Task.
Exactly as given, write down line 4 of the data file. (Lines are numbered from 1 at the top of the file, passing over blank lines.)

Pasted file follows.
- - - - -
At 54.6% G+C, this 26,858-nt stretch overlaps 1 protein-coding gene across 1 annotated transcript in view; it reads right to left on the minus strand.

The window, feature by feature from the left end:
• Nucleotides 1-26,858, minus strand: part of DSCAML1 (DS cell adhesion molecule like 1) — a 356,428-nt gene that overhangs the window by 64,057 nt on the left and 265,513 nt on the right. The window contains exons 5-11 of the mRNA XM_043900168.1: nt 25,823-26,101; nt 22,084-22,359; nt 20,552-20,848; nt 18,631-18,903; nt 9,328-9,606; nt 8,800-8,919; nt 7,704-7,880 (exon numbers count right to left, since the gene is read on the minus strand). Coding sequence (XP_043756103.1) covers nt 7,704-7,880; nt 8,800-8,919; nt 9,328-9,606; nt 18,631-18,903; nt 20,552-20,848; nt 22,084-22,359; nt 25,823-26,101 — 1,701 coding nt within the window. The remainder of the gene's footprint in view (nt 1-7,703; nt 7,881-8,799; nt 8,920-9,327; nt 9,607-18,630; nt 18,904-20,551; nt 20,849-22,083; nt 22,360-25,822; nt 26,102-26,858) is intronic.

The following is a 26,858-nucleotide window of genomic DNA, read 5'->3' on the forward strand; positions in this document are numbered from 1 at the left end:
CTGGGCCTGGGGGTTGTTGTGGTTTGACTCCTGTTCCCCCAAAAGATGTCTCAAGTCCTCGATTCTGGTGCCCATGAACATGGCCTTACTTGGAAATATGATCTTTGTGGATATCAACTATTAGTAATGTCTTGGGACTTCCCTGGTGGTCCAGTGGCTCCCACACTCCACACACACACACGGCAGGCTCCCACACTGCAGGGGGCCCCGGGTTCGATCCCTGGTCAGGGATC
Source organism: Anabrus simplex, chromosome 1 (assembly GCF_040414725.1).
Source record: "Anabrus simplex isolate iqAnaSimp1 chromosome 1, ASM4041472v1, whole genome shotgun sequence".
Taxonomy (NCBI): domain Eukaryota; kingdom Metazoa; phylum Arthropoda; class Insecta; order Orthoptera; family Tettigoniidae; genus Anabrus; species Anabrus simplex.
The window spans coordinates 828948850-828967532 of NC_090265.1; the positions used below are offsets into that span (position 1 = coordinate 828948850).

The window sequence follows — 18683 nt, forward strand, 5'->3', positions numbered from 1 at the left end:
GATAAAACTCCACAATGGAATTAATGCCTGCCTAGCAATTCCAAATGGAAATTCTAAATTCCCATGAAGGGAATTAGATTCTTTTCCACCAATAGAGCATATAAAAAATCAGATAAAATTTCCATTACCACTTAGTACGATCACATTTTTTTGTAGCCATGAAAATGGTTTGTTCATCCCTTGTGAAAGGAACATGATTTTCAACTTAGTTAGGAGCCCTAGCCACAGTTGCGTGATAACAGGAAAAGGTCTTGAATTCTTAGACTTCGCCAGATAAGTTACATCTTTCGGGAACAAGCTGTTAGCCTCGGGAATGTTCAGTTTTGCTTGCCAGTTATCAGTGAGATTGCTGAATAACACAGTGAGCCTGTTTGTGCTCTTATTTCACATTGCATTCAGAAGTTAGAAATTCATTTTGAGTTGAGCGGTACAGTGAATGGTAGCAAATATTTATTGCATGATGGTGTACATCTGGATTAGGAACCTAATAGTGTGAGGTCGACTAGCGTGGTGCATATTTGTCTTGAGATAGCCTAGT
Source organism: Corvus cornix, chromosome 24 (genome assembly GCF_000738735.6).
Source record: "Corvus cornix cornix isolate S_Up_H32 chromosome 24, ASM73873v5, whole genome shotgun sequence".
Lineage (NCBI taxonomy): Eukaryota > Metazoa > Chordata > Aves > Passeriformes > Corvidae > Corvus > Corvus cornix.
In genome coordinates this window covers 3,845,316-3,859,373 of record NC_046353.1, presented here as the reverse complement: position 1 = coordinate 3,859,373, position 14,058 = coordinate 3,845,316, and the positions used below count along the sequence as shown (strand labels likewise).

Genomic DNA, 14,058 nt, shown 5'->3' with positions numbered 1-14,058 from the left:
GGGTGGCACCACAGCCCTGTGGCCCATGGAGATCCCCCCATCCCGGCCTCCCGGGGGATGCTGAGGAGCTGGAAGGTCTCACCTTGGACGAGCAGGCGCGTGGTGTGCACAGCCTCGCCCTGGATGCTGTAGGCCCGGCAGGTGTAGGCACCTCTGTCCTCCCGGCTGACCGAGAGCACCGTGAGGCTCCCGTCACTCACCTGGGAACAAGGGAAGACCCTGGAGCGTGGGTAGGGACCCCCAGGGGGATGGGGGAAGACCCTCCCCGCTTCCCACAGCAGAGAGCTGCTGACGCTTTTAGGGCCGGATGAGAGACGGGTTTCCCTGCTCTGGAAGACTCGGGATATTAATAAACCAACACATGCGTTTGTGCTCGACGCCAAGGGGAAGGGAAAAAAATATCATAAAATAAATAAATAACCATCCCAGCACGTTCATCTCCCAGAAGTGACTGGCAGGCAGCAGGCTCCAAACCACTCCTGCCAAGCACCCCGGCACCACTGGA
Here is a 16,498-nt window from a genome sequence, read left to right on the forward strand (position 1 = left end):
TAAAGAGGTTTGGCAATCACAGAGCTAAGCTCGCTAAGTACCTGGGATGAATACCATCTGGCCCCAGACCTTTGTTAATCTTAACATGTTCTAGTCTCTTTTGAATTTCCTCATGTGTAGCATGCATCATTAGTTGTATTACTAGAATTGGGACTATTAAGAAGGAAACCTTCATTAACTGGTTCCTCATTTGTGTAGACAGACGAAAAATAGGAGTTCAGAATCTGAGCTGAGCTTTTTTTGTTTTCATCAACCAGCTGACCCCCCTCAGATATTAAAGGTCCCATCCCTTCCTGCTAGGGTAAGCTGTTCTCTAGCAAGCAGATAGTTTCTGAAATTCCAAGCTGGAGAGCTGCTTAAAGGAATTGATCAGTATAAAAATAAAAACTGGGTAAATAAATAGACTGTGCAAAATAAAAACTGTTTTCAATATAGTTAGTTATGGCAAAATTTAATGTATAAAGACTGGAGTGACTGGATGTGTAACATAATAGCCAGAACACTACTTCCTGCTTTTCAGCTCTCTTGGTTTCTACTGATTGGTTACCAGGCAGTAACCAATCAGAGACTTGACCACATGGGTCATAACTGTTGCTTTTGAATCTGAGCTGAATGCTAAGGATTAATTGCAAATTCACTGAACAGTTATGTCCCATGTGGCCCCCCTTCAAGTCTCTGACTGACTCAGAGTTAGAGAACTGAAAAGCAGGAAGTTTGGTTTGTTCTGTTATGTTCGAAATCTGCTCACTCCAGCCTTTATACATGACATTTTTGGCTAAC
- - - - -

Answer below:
The following is a 26,858-nucleotide window of genomic DNA, read 5'->3' on the forward strand; positions in this document are numbered from 1 at the left end: